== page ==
It came at the end of today’s #satchatwc on twitter, guest-hosted by @McLane_Ryan.  I was thinking that this should have been the only question because it could have inspired so much interesting discussion.  Maybe it will be a future stand-alone topic, you never know!  Then, Shelley Burgess shared a link to Ryan McLane’s blog post about what happened when he really tried this in his school.  Here is the link that she shared .  And, just to be thorough in citing my sources of inspiration and thinking… McLane’s Teach Like a Pirate day grew from the book by Dave Burgess who blogs at

What if we trusted kids to be who they were created to be? 

These two questions really come down to one idea for me.  I am an idealist at heart.  My feeling is that we are born with some innate sense of right and wrong.  It is also part of human nature to be curious and inquisitive.  I want to believe. I want to trust that people will be good, will do good.  I know that to be human is also to be a learner. It's who we are, it's what we do.  So, I wonder what would happen if we assumed these things to be true about our students.  I think, they will find and sense the intrinsic value of these pursuits.  What if… 

Out there on the playground. 
What if we let kids… build things, climb things, go UP the slide?
What if we let kids… solve their own problems, create their own games?

I don’t mean leave them alone. I mean give them space and time and tools. I think we should be available to help and support and to provide.  People out there on the internet, in schools, and even on Facebook, are talking about, writing about, and advocating for more recess.  And, parents and teachers are protesting the withholding of recess as punishment.  We want kids to move.  We're concerned about the over-diagnosis of ADHD. We are fighting an epidemic of obesity. Maybe it starts with our concern for healthy movement and the need for exercise, but I think the benefits of recess freedom and more recess are even bigger. I think recess is about brain development, creativity and innovation. Have you read about open playgrounds?  When I was a head-start teacher, a pre-school teacher, we were encouraged to provide props for play on the playground (pieces of hose, a sheet, logs or boards, wheels…). Wow! The power of creative play, and hours of open ended problem solving!  What if older students were given (trusted with) the same kind of freedom?

Some schools are trying it! Read about Recess Without Rules at

In the classroom.
What if we let students… choose their books, their activities, their projects?
What if we let students… ask the questions, find the answers?

The idea is not new.  Educators have known about the power of choice for a very long time.  When my sons were in elementary school, they had an Imagination Celebration every Halloween.  It was a time when teachers offered a classroom activity that was creative and inspired by their own interests.  Kids got to choose where they went, what they would learn about, and they loved it!  When they were in middle school, they had elective classes offered during a time of the day called X-Block.  Teachers offered interesting classes around ideas that may have nothing to do with their academic topic, their area of endorsement.  Students decided whether to help run a sporting event for the Blind School, to make movie, or to build a sculpture in the art studio...  I believe this elective option of choice (for both teachers and students) is still in place. I hope so.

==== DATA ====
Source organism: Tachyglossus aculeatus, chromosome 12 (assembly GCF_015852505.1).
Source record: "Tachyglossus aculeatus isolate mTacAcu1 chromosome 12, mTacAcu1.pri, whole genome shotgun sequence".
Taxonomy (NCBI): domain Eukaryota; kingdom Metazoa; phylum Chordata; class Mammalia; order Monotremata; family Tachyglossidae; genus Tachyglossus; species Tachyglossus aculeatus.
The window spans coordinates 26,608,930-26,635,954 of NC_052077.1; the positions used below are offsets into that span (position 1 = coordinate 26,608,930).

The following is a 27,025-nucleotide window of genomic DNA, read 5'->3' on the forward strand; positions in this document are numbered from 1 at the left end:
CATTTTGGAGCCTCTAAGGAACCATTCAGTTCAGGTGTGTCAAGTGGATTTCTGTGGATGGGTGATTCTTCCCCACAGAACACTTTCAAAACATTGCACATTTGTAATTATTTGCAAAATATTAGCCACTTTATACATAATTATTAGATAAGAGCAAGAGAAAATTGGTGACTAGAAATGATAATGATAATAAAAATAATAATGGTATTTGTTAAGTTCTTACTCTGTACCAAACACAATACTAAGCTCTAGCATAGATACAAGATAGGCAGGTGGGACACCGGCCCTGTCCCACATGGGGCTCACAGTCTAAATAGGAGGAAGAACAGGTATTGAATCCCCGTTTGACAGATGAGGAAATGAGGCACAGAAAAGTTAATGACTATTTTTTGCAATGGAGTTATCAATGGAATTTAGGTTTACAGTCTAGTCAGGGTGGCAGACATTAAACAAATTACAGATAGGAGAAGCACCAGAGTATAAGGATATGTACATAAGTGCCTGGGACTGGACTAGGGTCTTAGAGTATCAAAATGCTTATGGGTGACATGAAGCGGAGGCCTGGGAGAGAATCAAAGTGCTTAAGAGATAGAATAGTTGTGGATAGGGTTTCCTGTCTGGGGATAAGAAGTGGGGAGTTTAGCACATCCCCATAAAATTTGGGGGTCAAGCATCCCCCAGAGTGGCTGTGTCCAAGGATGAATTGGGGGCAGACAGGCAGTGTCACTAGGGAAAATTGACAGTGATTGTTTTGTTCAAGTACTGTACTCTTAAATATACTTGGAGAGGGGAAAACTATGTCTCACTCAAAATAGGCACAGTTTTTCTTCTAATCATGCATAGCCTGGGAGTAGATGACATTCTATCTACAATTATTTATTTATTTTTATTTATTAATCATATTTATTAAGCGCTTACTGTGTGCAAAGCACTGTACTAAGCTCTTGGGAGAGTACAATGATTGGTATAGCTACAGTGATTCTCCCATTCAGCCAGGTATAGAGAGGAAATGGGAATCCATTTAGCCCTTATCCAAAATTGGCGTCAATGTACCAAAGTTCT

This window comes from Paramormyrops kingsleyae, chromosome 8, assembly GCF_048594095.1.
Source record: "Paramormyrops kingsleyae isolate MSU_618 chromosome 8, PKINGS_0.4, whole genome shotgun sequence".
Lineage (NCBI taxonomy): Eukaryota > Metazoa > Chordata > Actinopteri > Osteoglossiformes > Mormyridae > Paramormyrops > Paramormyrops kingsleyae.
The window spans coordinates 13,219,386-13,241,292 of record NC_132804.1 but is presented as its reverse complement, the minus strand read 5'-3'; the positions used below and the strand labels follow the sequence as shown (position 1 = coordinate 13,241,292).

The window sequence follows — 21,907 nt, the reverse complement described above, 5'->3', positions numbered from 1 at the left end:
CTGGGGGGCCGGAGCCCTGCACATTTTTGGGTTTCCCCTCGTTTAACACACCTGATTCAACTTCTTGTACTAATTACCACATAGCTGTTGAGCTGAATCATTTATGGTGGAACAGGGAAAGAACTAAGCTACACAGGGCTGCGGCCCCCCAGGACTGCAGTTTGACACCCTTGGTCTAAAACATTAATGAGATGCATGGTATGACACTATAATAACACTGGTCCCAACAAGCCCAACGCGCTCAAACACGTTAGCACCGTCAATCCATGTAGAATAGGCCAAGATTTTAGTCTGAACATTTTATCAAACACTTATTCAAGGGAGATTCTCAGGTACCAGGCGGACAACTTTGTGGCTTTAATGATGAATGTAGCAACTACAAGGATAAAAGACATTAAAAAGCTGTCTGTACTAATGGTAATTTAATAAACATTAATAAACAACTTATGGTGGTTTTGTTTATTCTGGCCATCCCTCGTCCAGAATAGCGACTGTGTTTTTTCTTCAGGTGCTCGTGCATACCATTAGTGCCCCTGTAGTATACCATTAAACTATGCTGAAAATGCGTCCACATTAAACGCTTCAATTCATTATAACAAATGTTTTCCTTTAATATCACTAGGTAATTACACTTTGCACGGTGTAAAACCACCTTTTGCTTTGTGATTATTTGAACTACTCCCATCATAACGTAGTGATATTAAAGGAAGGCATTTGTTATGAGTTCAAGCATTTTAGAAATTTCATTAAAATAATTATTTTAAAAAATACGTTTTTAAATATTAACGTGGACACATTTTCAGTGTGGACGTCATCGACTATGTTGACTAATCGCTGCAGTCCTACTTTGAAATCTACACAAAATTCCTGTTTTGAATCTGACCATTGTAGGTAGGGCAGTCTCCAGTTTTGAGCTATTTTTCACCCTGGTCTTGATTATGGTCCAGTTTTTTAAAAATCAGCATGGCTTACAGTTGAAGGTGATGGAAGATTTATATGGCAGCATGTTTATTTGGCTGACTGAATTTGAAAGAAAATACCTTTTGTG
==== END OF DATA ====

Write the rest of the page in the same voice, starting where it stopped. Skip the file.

But, it is easy to get caught up in the expectations, the curriculum goals, and the tests to come. It’s easy to forget about choice as we map out our lessons for the year, with the content standards spread across the teacher desk. 

I also know, that hours can disappear as I search for knitting patterns online, or talk about a book with fellow curious teachers in an edchat on twitter.  If the desire to learn comes from a genuine driving question, a need to know or a true curiosity, we simply have to find the answer!  We can spend hours researching, experimenting, learning…. when the question comes from a genuine passion or need to know.  That is why I was eager to create a maker-space in my classroom.  That is why I love free choice time.  This is why my next goal is to begin some form of “genius hour” and why I am reading Pure Genius by Don Wettrick.  Want to know more? I have read, and you can read about project based learning and choice at  I know that I need to remind myself to make a time and a place for students to choose their own learning adventure.

At home.
What if we let families… spend time as they choose?
What if we let families… make family time their own?
What if families… were responsible for the learning that happens at home?

A few years ago, my school re-worked our homework philosophy.  There was a lot of discussion about the importance of homework, and the need to form responsible habits.  Teachers talked about how kids need to spend more time practicing skills.  We developed a recommendation that students spend 10 minutes per grade level on homework (10 minutes per night in 1st grade, 20 minutes in 2nd grade etc…) but, we also included a nice list of things that could be considered “homework”. The policy, signed by all of the teachers and sent home, included a list of enrichment activities.  It included things like practicing an instrument, discussing a movie, or going for a walk.  Some teachers interpreted this policy to mean they have permission to send homework that will take the suggested time; this math page should take my 3rd graders 30 minutes.  I like to interpret it to mean it’s not necessarily my responsibility to send work or to enforce completion. I offer open ended writing prompts, and reminders that reading is important. I send links to to practice math skills.  I am happy to offer suggestions, lend my books, and give homework.  But, I want to encourage families to use family time to reinforce their own values. The family value being reinforced during homework time might be the pursuit of an academic task, but it also might be something else entirely!